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Premiership-winner Starcevich celebrates women's AFL

ON THE MARK: AFL Queensland (AFLQ) Female High Performance Coach and former Collingwood premiership player and Brisbane Lion Craig Starcevich was in town to help promote women’s AFL.
ON THE MARK: AFL Queensland (AFLQ) Female High Performance Coach and former Collingwood premiership player and Brisbane Lion Craig Starcevich was in town to help promote women’s AFL. Matthew Mcinerney

FORMER premiership-winning AFL player Craig Starcevich knows the women's game better than most.

The AFL Queensland (AFLQ) female high performance coach was in Hervey Bay on Monday to address the Fraser Coast Tourism Forum on the eve on International Women's Day.

Starcevich, who coached Western Bulldogs' women's side in last year's exhibition games, said his main goal was to discuss the national women's league, the first national female AFL competition which is set to launch next year.

"It's something that's pegged for this time next year and I'll talk about where Queensland's placed and my role in that," he said before the forum.

Starcevich visited Kawangun School, Fraser Coast Anglican College and Urangan High yesterday, and met with fans at Sportfirst.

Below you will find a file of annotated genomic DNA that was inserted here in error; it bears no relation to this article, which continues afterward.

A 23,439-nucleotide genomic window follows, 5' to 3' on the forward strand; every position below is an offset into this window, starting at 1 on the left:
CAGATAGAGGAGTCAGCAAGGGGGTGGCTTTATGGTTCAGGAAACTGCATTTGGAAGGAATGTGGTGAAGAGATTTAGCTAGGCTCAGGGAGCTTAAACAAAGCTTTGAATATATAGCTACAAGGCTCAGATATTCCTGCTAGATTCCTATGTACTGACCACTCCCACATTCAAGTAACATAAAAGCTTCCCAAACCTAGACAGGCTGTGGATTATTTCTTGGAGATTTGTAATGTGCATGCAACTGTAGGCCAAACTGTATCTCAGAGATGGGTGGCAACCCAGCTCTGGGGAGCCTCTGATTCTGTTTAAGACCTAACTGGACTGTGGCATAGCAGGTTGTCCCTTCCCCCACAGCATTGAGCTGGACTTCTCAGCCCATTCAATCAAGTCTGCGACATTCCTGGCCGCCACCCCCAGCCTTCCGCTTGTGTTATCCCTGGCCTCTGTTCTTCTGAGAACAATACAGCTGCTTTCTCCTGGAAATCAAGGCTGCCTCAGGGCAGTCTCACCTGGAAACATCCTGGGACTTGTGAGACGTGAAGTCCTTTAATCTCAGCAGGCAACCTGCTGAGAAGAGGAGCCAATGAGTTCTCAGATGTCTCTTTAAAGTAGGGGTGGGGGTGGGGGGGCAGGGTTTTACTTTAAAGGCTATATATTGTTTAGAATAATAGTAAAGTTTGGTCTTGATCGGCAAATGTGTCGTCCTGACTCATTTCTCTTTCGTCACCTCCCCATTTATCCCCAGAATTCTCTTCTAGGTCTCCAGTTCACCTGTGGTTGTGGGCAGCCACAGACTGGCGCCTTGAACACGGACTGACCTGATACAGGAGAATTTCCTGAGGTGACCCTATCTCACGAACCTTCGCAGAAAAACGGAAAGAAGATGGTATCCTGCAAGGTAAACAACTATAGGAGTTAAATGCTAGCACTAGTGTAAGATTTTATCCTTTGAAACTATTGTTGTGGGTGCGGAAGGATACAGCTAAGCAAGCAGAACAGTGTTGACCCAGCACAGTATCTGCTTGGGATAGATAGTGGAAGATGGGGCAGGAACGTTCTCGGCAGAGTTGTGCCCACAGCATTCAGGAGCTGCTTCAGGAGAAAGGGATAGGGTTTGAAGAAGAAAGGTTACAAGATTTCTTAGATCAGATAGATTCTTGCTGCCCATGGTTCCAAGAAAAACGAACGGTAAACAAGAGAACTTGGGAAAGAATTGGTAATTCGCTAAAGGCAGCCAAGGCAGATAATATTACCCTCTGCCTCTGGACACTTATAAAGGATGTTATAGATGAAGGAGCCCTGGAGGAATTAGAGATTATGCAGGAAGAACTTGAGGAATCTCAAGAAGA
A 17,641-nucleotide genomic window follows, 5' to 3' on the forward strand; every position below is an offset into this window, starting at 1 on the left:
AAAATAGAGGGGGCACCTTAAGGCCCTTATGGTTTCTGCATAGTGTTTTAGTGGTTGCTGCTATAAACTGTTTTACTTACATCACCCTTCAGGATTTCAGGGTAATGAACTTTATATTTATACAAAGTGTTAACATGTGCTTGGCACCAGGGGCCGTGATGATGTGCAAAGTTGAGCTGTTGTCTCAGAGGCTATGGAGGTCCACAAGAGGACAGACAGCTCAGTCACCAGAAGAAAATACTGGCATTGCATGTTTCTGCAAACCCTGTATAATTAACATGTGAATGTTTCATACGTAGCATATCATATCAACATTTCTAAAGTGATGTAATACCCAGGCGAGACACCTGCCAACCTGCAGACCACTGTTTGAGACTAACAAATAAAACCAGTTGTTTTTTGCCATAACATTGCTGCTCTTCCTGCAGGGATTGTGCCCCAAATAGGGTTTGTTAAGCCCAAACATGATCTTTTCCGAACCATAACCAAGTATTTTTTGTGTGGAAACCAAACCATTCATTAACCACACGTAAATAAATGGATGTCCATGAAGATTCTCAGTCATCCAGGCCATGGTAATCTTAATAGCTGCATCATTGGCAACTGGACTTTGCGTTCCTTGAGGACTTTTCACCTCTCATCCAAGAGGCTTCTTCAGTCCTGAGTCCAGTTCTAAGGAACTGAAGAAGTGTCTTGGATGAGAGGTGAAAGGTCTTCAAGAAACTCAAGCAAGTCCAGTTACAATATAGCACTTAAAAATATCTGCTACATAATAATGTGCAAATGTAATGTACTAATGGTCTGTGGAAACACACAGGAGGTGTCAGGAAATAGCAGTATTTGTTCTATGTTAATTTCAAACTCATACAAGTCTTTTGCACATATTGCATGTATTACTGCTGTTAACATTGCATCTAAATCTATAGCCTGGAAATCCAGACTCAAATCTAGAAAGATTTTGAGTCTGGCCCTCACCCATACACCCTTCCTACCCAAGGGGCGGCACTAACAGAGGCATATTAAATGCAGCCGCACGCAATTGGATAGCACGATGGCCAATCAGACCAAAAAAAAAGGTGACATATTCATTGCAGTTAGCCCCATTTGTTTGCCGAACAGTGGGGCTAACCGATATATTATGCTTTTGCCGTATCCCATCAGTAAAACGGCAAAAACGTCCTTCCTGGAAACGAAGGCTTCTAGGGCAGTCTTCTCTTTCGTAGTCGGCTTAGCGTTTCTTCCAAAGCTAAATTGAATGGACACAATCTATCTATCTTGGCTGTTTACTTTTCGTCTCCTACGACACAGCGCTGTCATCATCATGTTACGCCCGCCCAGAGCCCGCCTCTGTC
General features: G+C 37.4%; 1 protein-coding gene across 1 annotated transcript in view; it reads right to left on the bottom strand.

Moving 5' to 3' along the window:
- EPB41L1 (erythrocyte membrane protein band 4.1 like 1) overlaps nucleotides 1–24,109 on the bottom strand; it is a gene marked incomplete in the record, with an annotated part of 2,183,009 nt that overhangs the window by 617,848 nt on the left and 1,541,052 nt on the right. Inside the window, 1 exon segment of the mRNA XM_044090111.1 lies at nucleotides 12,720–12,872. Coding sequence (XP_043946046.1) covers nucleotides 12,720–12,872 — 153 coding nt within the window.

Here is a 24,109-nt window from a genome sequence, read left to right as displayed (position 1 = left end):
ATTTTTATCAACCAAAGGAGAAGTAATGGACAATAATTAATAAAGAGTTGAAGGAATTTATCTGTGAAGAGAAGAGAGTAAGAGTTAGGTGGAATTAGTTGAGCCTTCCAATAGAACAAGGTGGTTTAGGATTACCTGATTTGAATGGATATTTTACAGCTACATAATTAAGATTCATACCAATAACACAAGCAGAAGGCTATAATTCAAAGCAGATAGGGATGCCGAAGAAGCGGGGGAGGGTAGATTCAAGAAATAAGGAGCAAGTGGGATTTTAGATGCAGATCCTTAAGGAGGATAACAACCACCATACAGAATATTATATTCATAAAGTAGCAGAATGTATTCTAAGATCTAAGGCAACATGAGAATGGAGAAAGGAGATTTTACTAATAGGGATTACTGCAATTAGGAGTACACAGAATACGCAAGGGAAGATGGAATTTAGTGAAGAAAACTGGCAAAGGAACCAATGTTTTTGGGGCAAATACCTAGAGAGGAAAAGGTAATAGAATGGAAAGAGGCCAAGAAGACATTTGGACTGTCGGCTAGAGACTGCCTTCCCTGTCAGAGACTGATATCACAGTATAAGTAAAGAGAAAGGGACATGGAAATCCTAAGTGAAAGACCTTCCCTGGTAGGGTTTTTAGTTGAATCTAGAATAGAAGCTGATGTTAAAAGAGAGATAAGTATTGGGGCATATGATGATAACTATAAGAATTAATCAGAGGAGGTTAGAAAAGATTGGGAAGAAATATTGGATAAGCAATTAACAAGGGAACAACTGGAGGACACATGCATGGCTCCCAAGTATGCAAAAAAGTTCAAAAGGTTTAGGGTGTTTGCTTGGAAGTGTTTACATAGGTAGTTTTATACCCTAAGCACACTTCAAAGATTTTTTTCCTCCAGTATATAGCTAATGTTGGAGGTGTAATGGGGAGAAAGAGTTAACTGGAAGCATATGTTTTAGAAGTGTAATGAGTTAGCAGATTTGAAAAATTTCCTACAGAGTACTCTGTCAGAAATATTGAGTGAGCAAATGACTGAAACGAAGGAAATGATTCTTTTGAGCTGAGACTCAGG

During the school visits he showed students a highlight package from last year's televised exhibition game, which he said was the first step in attracting more attention to the competition.

"The boys and girls were equally stunned as to the high quality," he said.

"It beat one of those AFL games (ratings-wise) comfortably that weekend.

"Some say there's a novelty factor but we think it's watchable and they'll come back to watch it.

"That's half the battle, getting those unfamiliar with girls playing AFL to watch what goes on. Once they see that they realise it's something that presents well, is marketable and is something they can get excited about."

Starcevich will again coach the Bulldogs' women in an exhibition game later this year, but said he was unsure of what his coaching future held.

That is not necessarily a bad thing for the 48-year-old, who said the "real stuff will start" once the national competition launches.

"I will have the same role this year but that's the precursor to going to a fully-fledged eight-team comp," he said.

"The concept of those exhibition games will fall by the wayside and the real stuff will start.

"I think we all like to stay involved in some capacity. Now it's at the exciting end it'd be good to be around it but the players have the most to gain as they haven't had the pathway available to them before."

Dates to remember

April 16: Brisbane Lions v Gold Coast Suns

The women's Q Clash will follow the men's round four AFL game at the Gabba.

May 22: Queensland v Melbourne at the MCG

It could be the last time a state side will play, as either the Lions or Suns will provide the sole Sunshine State team in the eight-team national competition.

Topics:  fraser coast international women's day women's afl



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